Dialogue with Myself

By on Nov 11, 2013 in Poetry

Crying newborn in front of a field of cows

Many years ago — born —
dairy country —
grandparents all dead —
mother, youngest of thirteen,
more cousins than cows —
born — same moment
when a drop of rain fell,
two hands squeezed a bovine teat,
a mango toppled from a tree —
a cool ocean breeze —
the smell of ginger from the nearby factory —
all grandparents in the ground —
none to pat the baby’s head,
none to get drunk in the celebration,
slip and stumble on the stairs —
even my father, a few months to live —
what’s the story? life’s that short, that cheap? —
I burst into consciousness,
blood and flesh and eyes and
unfolding tiny crumpled fingers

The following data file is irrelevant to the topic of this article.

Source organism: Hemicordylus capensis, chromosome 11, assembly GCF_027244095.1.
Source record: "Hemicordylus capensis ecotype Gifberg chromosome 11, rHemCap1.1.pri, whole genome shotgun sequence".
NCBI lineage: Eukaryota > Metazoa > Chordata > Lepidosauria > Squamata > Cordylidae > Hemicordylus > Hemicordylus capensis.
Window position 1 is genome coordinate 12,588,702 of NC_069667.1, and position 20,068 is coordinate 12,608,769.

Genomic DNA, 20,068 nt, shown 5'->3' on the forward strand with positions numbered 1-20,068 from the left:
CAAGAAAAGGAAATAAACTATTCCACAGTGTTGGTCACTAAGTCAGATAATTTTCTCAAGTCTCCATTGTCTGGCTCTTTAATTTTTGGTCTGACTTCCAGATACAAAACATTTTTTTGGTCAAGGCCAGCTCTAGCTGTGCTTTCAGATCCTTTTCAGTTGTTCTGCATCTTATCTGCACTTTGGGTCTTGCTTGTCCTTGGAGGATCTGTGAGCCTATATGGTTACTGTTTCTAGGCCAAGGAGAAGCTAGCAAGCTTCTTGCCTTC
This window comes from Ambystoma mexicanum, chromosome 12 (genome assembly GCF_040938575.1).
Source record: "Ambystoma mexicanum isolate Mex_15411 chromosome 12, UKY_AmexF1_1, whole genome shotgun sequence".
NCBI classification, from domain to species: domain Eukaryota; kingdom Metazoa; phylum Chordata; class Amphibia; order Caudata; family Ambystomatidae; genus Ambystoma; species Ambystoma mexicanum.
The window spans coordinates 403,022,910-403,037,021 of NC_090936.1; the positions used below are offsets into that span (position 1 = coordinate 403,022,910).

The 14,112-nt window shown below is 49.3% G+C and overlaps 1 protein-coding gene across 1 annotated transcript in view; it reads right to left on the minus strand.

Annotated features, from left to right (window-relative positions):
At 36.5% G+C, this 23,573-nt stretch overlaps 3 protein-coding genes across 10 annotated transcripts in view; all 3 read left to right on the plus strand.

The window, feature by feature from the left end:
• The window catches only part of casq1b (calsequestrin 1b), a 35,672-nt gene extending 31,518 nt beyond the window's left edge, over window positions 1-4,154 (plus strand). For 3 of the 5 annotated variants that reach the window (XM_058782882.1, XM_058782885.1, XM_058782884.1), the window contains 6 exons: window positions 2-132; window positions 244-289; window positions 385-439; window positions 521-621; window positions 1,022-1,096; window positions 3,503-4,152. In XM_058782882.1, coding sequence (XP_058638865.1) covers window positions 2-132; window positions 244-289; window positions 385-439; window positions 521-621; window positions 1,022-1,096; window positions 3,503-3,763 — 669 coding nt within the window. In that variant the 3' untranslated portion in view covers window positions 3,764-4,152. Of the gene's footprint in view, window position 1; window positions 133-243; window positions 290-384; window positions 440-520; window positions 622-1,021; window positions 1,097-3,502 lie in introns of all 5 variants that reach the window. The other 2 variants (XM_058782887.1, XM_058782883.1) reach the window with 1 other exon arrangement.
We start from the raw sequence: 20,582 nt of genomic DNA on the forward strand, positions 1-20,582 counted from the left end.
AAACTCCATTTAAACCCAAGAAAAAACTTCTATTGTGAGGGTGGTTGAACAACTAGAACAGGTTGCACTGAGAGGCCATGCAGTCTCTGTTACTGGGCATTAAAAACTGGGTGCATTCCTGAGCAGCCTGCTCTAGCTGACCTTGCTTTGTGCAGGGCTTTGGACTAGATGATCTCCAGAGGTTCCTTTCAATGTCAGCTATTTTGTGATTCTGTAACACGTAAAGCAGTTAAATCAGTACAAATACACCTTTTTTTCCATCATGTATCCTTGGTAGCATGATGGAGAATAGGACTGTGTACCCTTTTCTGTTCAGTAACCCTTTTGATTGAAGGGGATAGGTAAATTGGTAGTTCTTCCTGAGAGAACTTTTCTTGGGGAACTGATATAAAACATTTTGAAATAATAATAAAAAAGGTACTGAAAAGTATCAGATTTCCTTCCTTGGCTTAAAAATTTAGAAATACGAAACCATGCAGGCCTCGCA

I could live forever at this rate —
but a generation’s already boxed
and on its way to being forgotten —
the next prepares to follow —
no guarantees, just breath
and the sound of my own voice screaming —
it has to do —
sometimes it’s enough




John Grey is an Australian poet, US resident. He was recently published in the Tau, Studio One and Columbia Review with work upcoming in Naugatuck River Review, Examined Life Journal and Midwest Quarterly.